Tag Archives: plugin

Protecting wp-contact-form from spam

Ever since I installed WordPress on my (virtual) server, I’ve been using the WP Contact Form plugin to provide me with simple contact form. The plugin isn’t exactly under active development (Last Updated: 2009-8-28), but it got the job done and I was quite happy with it. Until spammers found the page and started abusing it, that is. There’s a bunch of other Contactform-plugins in the wordpress.org plugins repository, but most of them were either too feature-packed or development for them seemed to have stopped.

I considered adding ReCaptcha at first, but why would I want to put my visitors through such an ordeal; the captcha’s seem to have gotten very difficult to decipher.  Next possibility; implement Akismet (Mollom would have been a great choice as well)? There’s a great Akismet PHP5-class, you just provide your API-key and off you go. But it seemed kind of inefficient to have to do all that with the official Akismet-plugin already in place?

But wait a minute, why not just piggyback on the Akismet-plugin, as the Clean-contact plugin and wp-contactform-akismet did? Keep it simple stupid and so I just copy/pasted the clean_contact_akismet-function from Clean Contact’s code into my wp-content/plugins/wp-contact-form/wp-contactform.php and on line 142 I changed:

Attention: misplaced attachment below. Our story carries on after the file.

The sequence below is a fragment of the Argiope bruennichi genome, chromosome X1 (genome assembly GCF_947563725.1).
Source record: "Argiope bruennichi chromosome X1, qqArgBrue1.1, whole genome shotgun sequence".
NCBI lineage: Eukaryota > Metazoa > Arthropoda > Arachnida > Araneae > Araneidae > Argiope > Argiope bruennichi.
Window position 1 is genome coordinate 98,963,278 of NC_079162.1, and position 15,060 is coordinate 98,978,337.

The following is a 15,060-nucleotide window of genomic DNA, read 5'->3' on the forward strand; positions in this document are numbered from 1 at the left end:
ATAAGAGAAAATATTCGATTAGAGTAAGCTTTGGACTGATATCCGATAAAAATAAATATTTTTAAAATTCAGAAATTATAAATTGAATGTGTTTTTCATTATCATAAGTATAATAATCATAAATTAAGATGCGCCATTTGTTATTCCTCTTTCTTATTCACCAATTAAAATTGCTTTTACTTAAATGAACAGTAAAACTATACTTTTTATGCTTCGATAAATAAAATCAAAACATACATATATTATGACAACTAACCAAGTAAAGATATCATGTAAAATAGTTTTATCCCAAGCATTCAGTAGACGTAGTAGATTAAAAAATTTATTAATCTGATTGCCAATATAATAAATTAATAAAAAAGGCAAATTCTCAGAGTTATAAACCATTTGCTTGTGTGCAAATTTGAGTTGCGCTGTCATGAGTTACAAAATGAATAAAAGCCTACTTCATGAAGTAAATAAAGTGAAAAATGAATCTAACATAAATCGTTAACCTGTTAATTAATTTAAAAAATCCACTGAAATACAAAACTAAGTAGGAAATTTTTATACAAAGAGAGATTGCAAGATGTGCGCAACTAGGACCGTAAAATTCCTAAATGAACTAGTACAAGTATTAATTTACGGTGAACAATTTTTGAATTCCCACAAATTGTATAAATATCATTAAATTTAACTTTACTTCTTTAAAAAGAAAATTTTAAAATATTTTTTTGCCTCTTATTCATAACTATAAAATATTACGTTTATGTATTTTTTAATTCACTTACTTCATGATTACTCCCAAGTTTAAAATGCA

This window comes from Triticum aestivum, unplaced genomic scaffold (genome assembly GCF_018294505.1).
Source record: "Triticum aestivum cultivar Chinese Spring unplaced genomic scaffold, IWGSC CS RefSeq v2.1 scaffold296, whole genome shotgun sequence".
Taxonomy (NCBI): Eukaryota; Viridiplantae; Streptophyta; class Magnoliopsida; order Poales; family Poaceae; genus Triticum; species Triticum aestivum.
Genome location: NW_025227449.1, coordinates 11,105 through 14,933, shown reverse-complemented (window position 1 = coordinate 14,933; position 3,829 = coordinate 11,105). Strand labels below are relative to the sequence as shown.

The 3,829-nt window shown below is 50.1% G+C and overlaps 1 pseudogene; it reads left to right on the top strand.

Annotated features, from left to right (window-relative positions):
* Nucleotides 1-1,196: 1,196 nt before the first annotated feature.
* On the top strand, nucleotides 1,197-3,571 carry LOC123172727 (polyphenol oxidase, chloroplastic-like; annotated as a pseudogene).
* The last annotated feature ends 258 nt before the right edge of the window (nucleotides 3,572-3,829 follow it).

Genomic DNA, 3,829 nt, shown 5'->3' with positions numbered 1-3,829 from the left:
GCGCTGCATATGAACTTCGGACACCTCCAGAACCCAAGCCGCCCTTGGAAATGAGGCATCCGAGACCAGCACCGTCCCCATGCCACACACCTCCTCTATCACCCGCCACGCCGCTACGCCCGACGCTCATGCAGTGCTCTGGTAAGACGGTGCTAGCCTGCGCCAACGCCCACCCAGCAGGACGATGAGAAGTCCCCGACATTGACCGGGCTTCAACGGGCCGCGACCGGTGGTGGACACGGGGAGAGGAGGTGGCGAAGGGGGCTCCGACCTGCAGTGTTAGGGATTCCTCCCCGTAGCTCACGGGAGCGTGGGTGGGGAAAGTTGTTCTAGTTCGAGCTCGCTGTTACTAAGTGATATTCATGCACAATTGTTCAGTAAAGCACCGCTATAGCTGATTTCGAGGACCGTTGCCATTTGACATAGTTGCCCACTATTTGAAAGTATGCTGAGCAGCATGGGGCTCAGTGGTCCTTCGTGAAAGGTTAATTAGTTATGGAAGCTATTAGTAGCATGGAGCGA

mail($recipient, $subject, $fullmsg, $headers);
$results = '<div style="font-weight: bold;">' . $success_msg . '</div>';
echo $results;

into:

$akismet=clean_contact_akismet($msg,$subject,$email,$name);
if (!$akismet) {
mail($recipient, $subject, $fullmsg, $headers);
$results = $success_msg;
} else {
$results = 'If it looks like spam and smells like spam, it must be spam. Leave (or rephrase)!';
}
echo '<div style="font-weight: bold;">'.$results.'</div>';

That was all it took to add Akismet spam-filtering to that KISS-y wp-contact-form plugin. I wonder why this isn’t in the plugin already?

Lovin’ the WordPress plugin ecosystem

I’m a sucker for simple things and in my book, WordPress (the open source software) is a great example of a simple yet powerful solution for publishing on the web. The last few days I experienced their plugin-ecosystem to be just as simple and powerful.

If you have a plugin to share and you:

  1. register on wordpress.org
  2. fill out a form to submit your plugin for inclusion in their repository
  3. after confirmation upload your code (together with a structured readme-file) via svn

Then boom, automatically;

  • plugin pages (for description, installation, faq, changelog, …) are created and populated with information from the readme and base php-file
  • a zip-file is created containing your stable version
  • your plugin is listed on the “new plugins” page

Before you know it, you’ve got a bunch of real users (wp-youtube-lyte was downloaded 128 times in 2 days) who can rate your plugin and provide you with feedback. And every time you upload a new stable version via svn, a new zip-file is created and your users will get a notification in their wp-admin pages, allowing them to upgrade by simply clicking that upgrade link. Don’t you love it when a plan comes together?

But enough raving already, got to go create that admin-page for my plugin now, as requested by a user. I’m a sucker for real users!

Lite YouTube Embeds in WordPress

This 3rd episode in the “High performance YouTube embeds” series brings you yet another way to use LYTE instead of normal YouTube embeds: wp-youtube-lyte. This WordPress-plugin will automatically replace YouTube-links that start with “httpv://” with Lite YouTube Embeds, thereby significantly reducing download size & rendering time.